potatoes
Inside & Out

Happy Spring! Do You Know Where Your Potatoes Are?

It’s finally Spring! Okay, so it doesn’t much feel like it from where I’m standing, but the calendar says Spring started today so it must be true.

There isn’t a lot of spring-like activity going on outside our home right now so I don’t have much to show for it, but my son and I did manage to take advantage of a single warm day last week to plant some potatoes. Yay, potatoes! Now the old tale says that one should plant potatoes before St. Patrick’s Day (and we came in just under the wire), but I’m sure there’s still time to sow some tasty tubers of your own.

potatoes

If you’ve never planted potatoes, I urge you to give it a go. There is just something special about a lunch of new potatoes and fried okra harvested from your own garden on a hot summer day.  It makes me feel like I have really accomplished something special, but secretly I know these are two of the easiest veggies to grow here in the Midwest. It’s still a good feeling and an even better meal!

You can plant seed potatoes directly in the ground or even in a very large pot. We seem to have better success in the pot, because it’s easier to keep the varmints from eating off the tops and the tubers are easier to find at harvest time.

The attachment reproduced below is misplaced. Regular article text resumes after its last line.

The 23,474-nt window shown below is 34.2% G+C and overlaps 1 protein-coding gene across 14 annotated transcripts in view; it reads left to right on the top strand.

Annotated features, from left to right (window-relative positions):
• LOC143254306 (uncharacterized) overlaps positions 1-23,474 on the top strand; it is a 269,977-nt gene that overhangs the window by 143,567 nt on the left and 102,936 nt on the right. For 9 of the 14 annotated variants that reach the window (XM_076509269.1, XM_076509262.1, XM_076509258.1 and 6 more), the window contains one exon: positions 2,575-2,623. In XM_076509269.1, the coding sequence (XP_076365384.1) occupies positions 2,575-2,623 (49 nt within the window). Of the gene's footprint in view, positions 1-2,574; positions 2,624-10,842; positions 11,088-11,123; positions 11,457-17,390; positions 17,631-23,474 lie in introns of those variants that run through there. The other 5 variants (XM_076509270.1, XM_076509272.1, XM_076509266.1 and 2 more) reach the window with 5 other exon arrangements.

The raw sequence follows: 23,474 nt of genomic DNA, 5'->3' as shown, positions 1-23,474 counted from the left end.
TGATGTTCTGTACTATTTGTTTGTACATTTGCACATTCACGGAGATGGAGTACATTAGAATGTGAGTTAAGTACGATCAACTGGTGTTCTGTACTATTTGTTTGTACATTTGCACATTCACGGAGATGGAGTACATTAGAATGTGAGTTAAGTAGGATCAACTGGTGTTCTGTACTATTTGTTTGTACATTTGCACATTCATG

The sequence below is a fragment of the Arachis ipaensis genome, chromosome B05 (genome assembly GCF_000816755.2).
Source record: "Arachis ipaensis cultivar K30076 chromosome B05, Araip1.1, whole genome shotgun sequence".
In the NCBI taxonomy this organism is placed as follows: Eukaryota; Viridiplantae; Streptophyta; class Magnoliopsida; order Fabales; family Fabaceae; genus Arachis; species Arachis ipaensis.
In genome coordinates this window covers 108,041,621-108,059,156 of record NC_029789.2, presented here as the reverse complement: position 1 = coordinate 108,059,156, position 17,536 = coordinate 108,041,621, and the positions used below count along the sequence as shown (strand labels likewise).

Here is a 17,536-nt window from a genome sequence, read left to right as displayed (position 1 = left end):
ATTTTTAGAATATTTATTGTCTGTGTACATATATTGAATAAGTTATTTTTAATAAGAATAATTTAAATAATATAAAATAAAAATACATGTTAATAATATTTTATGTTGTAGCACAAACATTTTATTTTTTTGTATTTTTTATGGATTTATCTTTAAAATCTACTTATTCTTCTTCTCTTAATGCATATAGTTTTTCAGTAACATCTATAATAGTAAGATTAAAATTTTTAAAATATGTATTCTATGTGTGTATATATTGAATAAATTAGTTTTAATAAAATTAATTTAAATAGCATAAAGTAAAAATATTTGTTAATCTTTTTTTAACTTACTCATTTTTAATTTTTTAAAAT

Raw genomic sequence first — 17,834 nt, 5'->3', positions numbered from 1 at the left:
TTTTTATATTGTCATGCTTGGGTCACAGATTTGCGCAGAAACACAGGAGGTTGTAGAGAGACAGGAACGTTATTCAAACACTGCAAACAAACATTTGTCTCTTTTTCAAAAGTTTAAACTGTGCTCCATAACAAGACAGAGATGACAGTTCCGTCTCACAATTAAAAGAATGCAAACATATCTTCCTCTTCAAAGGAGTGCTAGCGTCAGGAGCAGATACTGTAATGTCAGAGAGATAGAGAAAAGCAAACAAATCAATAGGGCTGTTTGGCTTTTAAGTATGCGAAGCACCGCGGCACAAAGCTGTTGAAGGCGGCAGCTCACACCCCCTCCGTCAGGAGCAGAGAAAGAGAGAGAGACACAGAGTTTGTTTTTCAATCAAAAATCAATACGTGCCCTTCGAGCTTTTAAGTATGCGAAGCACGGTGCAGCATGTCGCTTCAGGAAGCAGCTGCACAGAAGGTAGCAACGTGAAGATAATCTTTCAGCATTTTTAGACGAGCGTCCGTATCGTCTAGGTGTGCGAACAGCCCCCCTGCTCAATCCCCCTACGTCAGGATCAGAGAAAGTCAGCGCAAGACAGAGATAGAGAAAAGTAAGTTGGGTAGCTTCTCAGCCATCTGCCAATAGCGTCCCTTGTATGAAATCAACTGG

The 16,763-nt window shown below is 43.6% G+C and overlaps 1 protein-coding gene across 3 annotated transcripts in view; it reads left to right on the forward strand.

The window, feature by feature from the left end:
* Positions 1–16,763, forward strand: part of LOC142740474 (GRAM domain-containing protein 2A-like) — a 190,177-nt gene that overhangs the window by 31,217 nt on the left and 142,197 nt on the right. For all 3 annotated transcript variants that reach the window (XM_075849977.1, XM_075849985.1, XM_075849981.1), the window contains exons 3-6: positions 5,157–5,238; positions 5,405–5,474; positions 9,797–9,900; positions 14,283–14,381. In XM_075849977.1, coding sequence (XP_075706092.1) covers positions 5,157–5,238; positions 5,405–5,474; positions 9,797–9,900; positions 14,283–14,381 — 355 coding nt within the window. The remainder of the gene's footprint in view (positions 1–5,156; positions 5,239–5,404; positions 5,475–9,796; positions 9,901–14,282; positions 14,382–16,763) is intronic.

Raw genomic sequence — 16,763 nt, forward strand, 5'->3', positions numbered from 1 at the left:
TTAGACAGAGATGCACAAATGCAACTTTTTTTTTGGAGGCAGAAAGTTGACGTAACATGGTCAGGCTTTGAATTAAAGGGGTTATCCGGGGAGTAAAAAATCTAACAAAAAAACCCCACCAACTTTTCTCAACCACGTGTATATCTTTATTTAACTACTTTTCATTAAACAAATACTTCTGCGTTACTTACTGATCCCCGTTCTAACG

Use “seed” potatoes to grow your own bounty by cutting them in half, making sure there are at least two eyes in each half, and planting them directly in the soil about 3-5 inches deep. Some folks suggest you let the cut pieces dry out over night before planting, but I’ve never done this and seem to have success. You can also buy seed potatoes of different varieties at your local store and follow the directions on the packaging.

As the potatoes grow, they will sprout a stem that grows above ground. Keep animals from eating this stem so that it can gather energy from the sun to help your tators grow. This foliage will eventually wither and die when your potatoes are ready to be harvested, but you can also dig up early tubers if you like to munch on the smaller variety. You can actually harvest potatoes at multiples time during the summer, but try not to disturb the soil too much if you plan to let a few continue to grow. Harvest times do vary depending on the type of potato you grow, but you can do a little research or read packaging to find out how soon you can expect your first feast.

Happy Spring and Happy Potato Planting!

 
photo credit: Mike Licht, NotionsCapital.com Small Potatoes via photopin (license)

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